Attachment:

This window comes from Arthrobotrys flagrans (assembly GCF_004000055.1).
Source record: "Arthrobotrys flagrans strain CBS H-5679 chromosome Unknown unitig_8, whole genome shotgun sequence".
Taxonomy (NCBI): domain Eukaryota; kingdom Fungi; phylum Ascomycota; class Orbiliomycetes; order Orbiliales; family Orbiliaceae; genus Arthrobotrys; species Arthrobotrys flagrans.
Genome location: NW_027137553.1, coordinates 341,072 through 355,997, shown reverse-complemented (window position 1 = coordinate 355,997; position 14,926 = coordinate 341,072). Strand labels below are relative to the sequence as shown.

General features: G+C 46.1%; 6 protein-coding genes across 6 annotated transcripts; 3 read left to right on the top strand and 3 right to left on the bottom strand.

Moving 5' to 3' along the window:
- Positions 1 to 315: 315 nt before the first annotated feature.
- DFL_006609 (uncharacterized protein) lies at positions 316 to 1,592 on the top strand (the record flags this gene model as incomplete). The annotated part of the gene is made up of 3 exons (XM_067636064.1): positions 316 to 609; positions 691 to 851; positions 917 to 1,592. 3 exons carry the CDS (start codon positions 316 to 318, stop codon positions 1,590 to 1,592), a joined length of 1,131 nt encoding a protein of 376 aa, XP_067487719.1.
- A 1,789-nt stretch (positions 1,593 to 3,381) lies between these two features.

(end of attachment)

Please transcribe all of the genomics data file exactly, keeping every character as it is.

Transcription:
This window comes from Arthrobotrys flagrans (assembly GCF_004000055.1).
Source record: "Arthrobotrys flagrans strain CBS H-5679 chromosome Unknown unitig_8, whole genome shotgun sequence".
Taxonomy (NCBI): domain Eukaryota; kingdom Fungi; phylum Ascomycota; class Orbiliomycetes; order Orbiliales; family Orbiliaceae; genus Arthrobotrys; species Arthrobotrys flagrans.
Genome location: NW_027137553.1, coordinates 341,072 through 355,997, shown reverse-complemented (window position 1 = coordinate 355,997; position 14,926 = coordinate 341,072). Strand labels below are relative to the sequence as shown.

General features: G+C 46.1%; 6 protein-coding genes across 6 annotated transcripts; 3 read left to right on the top strand and 3 right to left on the bottom strand.

Moving 5' to 3' along the window:
- Positions 1 to 315: 315 nt before the first annotated feature.
- DFL_006609 (uncharacterized protein) lies at positions 316 to 1,592 on the top strand (the record flags this gene model as incomplete). The annotated part of the gene is made up of 3 exons (XM_067636064.1): positions 316 to 609; positions 691 to 851; positions 917 to 1,592. 3 exons carry the CDS (start codon positions 316 to 318, stop codon positions 1,590 to 1,592), a joined length of 1,131 nt encoding a protein of 376 aa, XP_067487719.1.
- A 1,789-nt stretch (positions 1,593 to 3,381) lies between these two features.